Well, this is another armageddon election, but it’s armageddon-plus.  Because in every election in the past, there is a common set of issues that everybody agrees on, and one party says, this is how we will attack these issues, and the other party says, no, this is how we will attack these issues.  The difference today: two different parties, two different sets of issues, two different realities, two different sets of facts to support those realities.  It is like two planets revolving around the sun and on separate orbits.

And so let’s take a look at that.  For the Democrats, not surprisingly – and obviously you follow this as closely as I do – they get a major boost from the abortion issue, pro-choice issue.  In fact, to a great degree it is the pro-choice issue, the Dobbs decisions that superseded or ended the Roe v. Wade right to abortion, it is that issue that scored major gains for Democrats among women, particularly younger women, mothers, suburban women, college-educated women, and not college-educated women, to varying degrees.  Why was that important?  Because as you know, Democrats had been doing badly in – in the Senate races and congressional races going into May and into June.  And this is when the prognosticators were suggesting that Democrats are going to – Republicans are going to make major, major gains.

Going back to 2021, we had two key barometric reading elections – in Virginia and in New Jersey.  In Virginia, the Republican won – perhaps surprisingly.  In New Jersey, the Republican came within 3 points but had been projected to lose by 10 or 11 points.  And what was the factor in both women, those groups of women that I had mentioned, tilting over to Republican?  On the basis of education.  Elites’ control of what my children are taught, textbooks that are being used, critical race theory – you know that one, I’m sure – social and emotional learning.  They can’t tell me what my kid should be taught in school.  But with the Dobbs decision, we started to see women heading back to the Democratic camp.  And frankly, that was a major factor in bringing women back and bringing Democrats back into line with, at the very least, a better showing that had been projected, even possibly holding onto the Senate and an outside chance at least of securing victory in the House.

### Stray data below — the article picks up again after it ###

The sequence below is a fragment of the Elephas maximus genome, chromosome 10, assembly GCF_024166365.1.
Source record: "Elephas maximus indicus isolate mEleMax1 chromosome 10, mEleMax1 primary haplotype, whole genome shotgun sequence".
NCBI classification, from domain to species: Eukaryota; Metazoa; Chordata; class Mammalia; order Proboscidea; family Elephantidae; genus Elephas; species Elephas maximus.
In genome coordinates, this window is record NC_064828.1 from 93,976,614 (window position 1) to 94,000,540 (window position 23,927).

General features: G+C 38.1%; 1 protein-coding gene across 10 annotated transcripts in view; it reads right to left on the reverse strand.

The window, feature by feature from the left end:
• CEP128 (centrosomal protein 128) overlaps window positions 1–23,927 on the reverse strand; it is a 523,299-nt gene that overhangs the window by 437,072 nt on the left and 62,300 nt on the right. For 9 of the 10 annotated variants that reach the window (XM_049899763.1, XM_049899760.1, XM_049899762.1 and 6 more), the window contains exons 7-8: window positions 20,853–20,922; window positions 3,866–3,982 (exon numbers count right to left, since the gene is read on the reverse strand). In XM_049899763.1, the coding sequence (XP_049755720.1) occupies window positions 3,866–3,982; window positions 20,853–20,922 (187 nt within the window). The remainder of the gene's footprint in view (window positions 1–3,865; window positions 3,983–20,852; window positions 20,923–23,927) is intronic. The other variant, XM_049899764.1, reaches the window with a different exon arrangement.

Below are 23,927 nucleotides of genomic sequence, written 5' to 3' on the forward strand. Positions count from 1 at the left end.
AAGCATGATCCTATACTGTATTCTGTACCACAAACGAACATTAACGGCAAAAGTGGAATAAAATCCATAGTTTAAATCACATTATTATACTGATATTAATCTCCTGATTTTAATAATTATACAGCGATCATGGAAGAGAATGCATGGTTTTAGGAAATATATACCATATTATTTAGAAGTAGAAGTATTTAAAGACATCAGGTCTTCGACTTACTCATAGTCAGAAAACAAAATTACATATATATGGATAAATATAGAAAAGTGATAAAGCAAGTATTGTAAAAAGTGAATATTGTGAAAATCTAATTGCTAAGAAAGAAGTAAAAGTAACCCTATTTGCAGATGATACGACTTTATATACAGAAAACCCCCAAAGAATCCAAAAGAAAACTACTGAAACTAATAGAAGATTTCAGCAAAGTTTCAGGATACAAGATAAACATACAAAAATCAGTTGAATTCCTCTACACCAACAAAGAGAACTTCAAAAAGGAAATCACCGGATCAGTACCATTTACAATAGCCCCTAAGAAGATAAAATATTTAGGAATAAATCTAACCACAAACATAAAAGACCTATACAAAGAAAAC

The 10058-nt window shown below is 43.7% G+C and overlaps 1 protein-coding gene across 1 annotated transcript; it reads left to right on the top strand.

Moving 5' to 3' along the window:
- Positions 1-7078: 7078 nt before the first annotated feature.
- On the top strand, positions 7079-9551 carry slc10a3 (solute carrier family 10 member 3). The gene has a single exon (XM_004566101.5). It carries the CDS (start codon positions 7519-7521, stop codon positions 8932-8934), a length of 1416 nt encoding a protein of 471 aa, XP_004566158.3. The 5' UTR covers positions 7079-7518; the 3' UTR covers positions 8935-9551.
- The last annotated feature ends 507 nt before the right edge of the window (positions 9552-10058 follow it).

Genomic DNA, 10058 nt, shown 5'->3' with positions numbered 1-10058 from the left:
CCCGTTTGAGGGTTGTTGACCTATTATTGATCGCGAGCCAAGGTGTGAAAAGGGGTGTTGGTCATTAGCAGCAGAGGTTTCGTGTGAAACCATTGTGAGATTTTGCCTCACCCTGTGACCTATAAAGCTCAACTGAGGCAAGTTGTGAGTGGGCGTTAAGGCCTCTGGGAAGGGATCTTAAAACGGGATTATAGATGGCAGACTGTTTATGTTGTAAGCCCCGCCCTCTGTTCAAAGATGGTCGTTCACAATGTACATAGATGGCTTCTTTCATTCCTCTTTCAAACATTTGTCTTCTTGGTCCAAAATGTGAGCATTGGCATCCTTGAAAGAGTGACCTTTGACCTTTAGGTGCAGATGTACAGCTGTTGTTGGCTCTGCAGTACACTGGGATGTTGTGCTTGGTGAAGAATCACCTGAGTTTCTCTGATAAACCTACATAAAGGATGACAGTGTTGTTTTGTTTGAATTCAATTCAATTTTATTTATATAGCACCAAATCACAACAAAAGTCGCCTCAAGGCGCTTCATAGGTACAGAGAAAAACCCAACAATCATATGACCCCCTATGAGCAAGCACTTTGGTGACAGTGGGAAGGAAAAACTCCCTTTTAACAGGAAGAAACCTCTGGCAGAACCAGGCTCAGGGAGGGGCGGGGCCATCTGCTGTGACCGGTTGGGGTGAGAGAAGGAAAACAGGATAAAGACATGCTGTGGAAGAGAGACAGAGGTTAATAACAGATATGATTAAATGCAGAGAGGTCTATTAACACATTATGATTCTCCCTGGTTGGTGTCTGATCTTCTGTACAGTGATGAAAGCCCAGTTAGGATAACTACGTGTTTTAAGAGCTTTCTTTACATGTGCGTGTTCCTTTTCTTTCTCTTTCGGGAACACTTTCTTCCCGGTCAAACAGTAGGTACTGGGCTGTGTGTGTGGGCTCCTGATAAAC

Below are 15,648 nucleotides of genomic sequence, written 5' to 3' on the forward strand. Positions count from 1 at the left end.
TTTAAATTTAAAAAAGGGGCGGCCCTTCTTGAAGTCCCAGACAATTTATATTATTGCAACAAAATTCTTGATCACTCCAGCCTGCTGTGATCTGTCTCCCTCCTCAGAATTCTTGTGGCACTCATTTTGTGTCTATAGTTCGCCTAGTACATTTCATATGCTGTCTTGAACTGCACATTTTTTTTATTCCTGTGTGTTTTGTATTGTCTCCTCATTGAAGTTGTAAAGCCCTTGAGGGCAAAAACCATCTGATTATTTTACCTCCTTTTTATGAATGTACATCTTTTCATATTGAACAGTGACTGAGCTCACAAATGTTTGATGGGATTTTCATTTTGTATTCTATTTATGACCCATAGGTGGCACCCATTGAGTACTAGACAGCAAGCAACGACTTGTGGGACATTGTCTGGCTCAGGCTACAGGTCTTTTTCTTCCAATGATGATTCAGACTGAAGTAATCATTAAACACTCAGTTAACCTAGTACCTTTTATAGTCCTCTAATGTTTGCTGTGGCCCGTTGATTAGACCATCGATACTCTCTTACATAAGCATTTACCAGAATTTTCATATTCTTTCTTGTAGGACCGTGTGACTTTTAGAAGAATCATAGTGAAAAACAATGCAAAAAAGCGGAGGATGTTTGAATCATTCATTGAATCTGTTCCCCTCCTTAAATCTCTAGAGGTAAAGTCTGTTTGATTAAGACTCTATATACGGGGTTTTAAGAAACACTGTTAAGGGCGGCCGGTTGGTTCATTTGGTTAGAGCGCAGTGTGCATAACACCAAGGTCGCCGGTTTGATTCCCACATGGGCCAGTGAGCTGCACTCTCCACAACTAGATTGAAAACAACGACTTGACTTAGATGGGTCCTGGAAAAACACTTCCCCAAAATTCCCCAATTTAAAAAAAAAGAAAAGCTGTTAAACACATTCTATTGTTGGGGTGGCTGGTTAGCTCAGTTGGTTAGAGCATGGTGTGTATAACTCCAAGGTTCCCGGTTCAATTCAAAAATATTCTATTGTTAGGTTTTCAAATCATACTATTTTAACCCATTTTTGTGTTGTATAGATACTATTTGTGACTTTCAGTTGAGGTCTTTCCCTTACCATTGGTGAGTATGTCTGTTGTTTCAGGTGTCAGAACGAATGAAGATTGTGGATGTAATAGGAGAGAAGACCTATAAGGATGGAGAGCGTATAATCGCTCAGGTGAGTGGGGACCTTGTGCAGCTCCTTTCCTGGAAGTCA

The other issue that has done well for Democrats is the threat to democracy.  That has been a major issue in rallying the democratic base – rallying women as well, rallying blacks who were on the fence, and even some appeal among swing voters, voters who are undecided but fear that Republican victory, especially 178 Republicans running for Congress who deny the results of the 2020 election.

So those two issues – January 6th in that mix – are issues that put Democrats back in the gain.